The United States ranks among the lowest of Western democracies in governmental support for educational freedom, and particularly for the right of parents to select schools that correspond to their own religious convictions. This principle, explicitly included in the international human rights covenants, is supported through public funding of faith-based schools in dozens of countries, including almost all members of the European Union. Despite voucher, tax credit, or educational savings account programs in a number of states, educational freedom is by no means the norm in the United States as it is in most comparable nations.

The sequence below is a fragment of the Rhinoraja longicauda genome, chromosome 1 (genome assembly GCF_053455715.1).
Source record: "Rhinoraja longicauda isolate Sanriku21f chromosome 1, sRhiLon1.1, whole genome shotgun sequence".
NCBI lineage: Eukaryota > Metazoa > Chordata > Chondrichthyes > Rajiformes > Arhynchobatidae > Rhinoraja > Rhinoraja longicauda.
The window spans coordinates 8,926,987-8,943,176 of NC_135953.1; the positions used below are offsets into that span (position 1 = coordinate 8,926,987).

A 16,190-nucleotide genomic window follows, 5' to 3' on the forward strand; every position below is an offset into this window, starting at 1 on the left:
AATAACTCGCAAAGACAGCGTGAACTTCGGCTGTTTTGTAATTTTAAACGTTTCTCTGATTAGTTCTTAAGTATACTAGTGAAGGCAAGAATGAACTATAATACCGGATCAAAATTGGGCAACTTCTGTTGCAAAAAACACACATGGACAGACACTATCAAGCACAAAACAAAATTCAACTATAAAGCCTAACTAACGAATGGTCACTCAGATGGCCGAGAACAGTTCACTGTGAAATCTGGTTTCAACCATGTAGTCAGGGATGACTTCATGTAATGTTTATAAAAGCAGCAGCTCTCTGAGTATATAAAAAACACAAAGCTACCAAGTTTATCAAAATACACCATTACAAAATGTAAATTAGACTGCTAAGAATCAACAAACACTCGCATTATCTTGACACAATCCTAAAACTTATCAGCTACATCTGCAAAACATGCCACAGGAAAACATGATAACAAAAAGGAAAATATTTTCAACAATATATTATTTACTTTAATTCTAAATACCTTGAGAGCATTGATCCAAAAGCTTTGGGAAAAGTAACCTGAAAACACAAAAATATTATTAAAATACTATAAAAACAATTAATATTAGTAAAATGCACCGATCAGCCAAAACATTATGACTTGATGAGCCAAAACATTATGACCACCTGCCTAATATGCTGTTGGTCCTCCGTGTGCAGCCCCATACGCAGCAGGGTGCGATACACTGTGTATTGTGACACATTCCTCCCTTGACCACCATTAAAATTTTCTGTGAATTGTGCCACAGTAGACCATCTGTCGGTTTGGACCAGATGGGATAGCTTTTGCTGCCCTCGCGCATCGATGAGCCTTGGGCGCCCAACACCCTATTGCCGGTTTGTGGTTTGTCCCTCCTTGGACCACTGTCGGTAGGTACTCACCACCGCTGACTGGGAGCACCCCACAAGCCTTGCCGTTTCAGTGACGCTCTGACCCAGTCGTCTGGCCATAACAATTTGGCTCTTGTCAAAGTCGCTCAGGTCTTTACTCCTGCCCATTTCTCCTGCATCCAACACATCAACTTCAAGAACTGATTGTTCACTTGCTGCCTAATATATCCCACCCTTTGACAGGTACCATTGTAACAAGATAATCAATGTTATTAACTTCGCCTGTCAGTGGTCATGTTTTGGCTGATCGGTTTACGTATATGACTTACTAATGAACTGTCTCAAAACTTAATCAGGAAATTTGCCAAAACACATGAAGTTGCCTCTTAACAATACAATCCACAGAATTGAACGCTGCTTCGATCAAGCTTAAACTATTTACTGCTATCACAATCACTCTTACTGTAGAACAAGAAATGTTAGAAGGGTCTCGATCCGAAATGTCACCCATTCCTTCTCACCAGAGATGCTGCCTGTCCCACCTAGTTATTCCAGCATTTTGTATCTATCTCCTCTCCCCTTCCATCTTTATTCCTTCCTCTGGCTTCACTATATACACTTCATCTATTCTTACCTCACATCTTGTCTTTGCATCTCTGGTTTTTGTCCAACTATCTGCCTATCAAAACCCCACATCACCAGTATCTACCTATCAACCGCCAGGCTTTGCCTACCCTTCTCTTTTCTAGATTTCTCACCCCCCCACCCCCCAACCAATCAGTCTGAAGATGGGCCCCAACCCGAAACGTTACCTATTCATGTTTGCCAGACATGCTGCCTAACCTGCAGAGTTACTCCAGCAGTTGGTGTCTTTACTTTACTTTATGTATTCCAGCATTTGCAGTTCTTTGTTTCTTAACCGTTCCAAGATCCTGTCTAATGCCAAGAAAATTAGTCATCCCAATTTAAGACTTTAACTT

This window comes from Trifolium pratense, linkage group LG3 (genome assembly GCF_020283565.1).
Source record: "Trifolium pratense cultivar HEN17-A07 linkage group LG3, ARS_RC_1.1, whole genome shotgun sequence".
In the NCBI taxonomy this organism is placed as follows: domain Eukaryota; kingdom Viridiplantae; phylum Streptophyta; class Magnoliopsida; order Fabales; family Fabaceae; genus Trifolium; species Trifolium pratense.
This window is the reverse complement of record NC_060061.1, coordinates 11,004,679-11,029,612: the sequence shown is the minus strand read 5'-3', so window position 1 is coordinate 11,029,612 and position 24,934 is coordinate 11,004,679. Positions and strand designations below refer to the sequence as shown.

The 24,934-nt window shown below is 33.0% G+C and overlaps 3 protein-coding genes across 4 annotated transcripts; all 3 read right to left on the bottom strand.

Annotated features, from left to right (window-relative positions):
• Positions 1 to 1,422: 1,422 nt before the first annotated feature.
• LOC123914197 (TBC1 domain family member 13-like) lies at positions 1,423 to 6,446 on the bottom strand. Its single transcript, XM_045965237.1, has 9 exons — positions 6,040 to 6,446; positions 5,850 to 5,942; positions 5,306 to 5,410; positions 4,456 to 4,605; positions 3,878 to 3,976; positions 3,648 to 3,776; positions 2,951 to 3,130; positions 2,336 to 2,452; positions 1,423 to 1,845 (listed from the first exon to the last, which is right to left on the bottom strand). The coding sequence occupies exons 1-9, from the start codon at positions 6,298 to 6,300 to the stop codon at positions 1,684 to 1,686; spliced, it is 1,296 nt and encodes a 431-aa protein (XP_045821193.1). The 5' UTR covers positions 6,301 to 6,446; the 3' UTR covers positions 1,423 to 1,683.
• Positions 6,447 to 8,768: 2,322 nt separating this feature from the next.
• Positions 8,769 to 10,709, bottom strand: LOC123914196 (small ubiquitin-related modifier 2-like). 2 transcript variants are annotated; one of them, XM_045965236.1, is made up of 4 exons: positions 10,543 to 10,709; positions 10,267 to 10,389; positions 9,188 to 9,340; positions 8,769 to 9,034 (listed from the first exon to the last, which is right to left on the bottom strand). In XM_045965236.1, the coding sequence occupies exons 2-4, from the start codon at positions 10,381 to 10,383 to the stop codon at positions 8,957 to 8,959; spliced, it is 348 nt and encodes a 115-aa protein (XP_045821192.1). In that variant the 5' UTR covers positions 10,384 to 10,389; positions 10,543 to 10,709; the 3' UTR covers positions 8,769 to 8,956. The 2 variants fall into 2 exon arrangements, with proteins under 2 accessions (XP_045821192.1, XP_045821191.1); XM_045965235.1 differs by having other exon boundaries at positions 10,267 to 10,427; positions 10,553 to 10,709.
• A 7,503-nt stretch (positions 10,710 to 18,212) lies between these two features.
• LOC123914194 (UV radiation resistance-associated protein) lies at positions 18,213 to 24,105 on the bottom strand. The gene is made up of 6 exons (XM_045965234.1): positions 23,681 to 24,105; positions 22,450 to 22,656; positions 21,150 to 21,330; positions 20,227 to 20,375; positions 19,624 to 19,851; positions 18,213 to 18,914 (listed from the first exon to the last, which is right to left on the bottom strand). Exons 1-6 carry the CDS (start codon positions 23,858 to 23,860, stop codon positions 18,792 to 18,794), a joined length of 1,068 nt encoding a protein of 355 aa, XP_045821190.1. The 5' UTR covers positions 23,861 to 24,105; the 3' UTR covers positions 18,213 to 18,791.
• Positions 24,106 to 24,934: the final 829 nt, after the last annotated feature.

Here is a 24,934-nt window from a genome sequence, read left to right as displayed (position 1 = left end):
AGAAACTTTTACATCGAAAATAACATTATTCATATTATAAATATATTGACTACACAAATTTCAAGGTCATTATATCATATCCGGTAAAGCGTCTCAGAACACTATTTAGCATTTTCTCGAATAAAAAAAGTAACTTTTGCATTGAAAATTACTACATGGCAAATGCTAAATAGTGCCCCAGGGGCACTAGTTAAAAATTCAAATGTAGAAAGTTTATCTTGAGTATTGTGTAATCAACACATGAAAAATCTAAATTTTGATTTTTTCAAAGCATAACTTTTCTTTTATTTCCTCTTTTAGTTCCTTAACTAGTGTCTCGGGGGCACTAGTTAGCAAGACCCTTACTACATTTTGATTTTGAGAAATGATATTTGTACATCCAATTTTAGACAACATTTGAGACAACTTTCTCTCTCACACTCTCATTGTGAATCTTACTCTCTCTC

Although the rate of religious practice is considerably higher in the United States than it is in Europe, we have been much slower to recognize in a practical way the religious-freedom right of parents to make decisions about the schools their children attend, and to do so without financial penalty. School choice, a luxury for most American families, is taken for granted by Danish or French or Swedish or Spanish families. In the Netherlands, for example, only about 30 percent of children attend what we would call “public” schools, while the majority attend Protestant, Catholic, Jewish, Islamic, or Hindu schools that are fully funded by government. Continue Reading →